Thought I Knew You(2)

By: Kate Moretti



“Sweetie, he’ll be home. He’s just out for an adventure.” I poked my head out of the door and looked around the yard. “Cody! Come back, bud! It’s dinner time!” It wasn’t, but “dinner time” never failed to evoke a response.

I didn’t see him, but he could have been anywhere. An old barn sat at the back of our property. I could imagine him there, tucked under the rarely used workbench, bathed in a shaft of light let in by the broken side door. I’d look in a bit, after the babysitter, Charlotte, came, but before we left for dinner. I let the screen door slam and checked the time. I was surprised to see that the clock showed three fifteen already. Where was Greg anyway?



I gathered two-year-old Leah from the playroom, her cheeks rouged from the same Hannah-pilfered lipstick, and plopped her in the high chair. After tossing some Goldfish crackers on her tray, I picked up the phone and dialed Greg’s number. My call went directly to voicemail, so I left an irritated message. Frustrated, I tapped my fingers on the phone. Greg had likely forgotten our plans, his mind a million miles away, his wife last on his list. I stormed around the kitchen, slamming pots and pan lids, half-expecting him to appear behind me and say teasingly, “Feel better now?” like he generally does when I get cranky and start making noise.

I had to think a moment to remember the last time we spoke. Wednesday evening, he had called to say good night and to tell the girls he loved them. He didn’t call last night, but that wasn’t all that strange. I filled my time with kid-friendly activities, play dates, family, and friends, so we didn’t talk every night. I could think of a few trips, particularly in the last few months, where the week would come and go before I realized we hadn’t spoken at all.

“The bigger question, Hannah-banana, is where on earth is your daddy?”





At six, I called Charlotte and canceled.

Then, I called my mom. “Can you believe he didn’t even call me? Should I be worried?”

“Nah, you never know when he’s coming home,” Mom reassured me. “Remember last month? His flight was delayed for a whole day.”



“Yeah, but he called at least.” I bit my bottom lip.

“Not until pretty late, though, right? He was stuck on the runway. It’s probably the same now.” I could envision her dismissively waving her hand in the air.

Her lightness eased something inside me, and I exhaled a breath I hadn’t known I was holding. “I’ll bet he forgot. It’s so typical lately. I have no idea where his head is anymore.”

“Well, if his plane was delayed, I’m sure he can’t call. That whole ‘don’t use your cell phone while flying’ rule.”

Mom and Dad lived about ten minutes away in the same house where I grew up, and I talked to my mother no less than twice a day. She loved Greg and probably knew more about our life than a mother should, but she wasn’t privy to the small details. She didn’t know about Greg’s recent distance or our inability to have a conversation lately, or our apparent—mutual—sex strike, which caused our bed to be the scene of a new Cold War. Ups and downs, is all, I kept thinking. We all got ’em.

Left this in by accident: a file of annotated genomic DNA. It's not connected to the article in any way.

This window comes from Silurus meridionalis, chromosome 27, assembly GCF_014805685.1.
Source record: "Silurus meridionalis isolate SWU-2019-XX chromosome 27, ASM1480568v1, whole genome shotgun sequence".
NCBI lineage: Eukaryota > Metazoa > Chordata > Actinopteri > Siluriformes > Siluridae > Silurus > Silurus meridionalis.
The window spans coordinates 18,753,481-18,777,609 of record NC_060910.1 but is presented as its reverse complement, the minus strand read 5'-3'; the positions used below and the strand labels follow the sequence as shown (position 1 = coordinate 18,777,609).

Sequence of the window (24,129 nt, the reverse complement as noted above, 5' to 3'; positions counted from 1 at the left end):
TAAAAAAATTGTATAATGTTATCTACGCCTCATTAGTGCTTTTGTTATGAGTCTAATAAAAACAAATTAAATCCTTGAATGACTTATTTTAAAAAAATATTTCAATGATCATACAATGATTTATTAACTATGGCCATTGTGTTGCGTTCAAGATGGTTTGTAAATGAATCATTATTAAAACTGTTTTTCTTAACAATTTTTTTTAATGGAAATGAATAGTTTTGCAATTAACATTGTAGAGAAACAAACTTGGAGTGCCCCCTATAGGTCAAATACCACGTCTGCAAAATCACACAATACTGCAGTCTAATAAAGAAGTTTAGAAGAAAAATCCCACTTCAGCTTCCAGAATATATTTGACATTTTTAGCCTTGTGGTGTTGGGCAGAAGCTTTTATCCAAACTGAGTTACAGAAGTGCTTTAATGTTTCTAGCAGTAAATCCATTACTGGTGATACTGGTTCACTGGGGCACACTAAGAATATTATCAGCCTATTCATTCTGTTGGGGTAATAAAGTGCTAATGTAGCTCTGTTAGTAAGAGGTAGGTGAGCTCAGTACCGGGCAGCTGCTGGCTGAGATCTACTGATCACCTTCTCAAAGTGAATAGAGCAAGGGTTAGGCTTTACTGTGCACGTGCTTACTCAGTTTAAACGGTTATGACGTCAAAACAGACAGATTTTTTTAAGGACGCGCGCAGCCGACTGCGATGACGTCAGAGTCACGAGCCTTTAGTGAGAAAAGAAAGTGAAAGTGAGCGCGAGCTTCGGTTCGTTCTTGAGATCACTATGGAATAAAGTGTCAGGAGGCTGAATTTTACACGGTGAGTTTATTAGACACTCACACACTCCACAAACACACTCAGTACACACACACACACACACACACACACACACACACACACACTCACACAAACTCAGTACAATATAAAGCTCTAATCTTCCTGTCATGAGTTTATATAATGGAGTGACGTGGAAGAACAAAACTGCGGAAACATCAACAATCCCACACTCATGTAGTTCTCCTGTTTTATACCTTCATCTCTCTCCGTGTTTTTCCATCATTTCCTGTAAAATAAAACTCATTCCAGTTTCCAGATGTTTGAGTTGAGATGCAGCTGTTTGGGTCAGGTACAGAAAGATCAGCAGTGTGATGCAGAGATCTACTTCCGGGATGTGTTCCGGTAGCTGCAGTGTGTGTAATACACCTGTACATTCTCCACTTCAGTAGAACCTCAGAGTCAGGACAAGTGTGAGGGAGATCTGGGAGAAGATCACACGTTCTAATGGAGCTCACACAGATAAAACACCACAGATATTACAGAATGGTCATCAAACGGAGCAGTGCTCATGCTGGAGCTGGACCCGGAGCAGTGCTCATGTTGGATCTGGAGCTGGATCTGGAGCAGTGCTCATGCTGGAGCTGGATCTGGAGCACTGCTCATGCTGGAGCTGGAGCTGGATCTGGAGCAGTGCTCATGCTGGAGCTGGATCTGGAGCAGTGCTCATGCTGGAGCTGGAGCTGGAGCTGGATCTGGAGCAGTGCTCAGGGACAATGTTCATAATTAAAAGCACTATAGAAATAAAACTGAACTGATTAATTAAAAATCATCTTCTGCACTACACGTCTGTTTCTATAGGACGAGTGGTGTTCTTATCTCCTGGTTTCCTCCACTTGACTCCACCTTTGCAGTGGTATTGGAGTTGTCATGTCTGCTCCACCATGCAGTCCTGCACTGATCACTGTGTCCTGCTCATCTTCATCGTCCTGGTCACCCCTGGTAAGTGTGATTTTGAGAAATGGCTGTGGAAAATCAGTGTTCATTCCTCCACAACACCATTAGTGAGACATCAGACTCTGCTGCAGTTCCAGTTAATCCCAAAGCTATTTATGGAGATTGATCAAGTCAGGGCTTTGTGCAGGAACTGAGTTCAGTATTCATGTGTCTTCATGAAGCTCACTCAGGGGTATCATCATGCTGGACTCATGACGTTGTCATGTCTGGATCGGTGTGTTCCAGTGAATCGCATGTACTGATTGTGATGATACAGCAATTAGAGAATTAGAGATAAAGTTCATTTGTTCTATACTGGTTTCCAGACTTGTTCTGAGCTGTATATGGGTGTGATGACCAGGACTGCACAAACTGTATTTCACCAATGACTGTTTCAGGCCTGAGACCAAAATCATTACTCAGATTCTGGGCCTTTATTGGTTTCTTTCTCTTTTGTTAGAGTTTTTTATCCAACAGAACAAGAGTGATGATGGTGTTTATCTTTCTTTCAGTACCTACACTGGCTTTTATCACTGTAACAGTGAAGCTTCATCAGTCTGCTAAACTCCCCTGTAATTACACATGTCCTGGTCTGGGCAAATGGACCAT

But when we had talked on Wednesday, things seemed a little better. Greg wanted to go to a movie; we hadn’t done that in a while. And he even suggested Mexican. His long silences, usually heavy with unsaid words, seemed lighter somehow. Almost easy. When I tried to end the call, I sensed an unusual hesitancy. Generally, Greg ended the conversation first, a sense of urgency coming through the line from the minute he said “hello,” but Wednesday had been different. Or maybe that was just my hopeful thinking.

Leah started crying from her high chair.

“Ma, I gotta go. I’ll call you tomorrow.”





After six o’clock, I secured the girls in the playroom in front of the television before bed and hiked to the back of the yard, skirting the edge of the woods. Behind the woods was a steep hill, ending at some little-used railroad tracks.



“Cooooody!” I called him over and over again. I expected him to come bounding over the hill, carrying some treasure from the tracks. When he didn’t materialize, I fought a sense of deep unease, of everything being slightly out of place, two voids in the house defying reason.

Worried about leaving the girls alone too long, I jogged back to the house. On the back porch, I turned once more to gaze out at the inky yard, a black, starless sky swallowing the earth that seemed to shift ever so slightly beneath my feet. Trying to convince myself that Cody would show up later, I went inside to wait for my husband.

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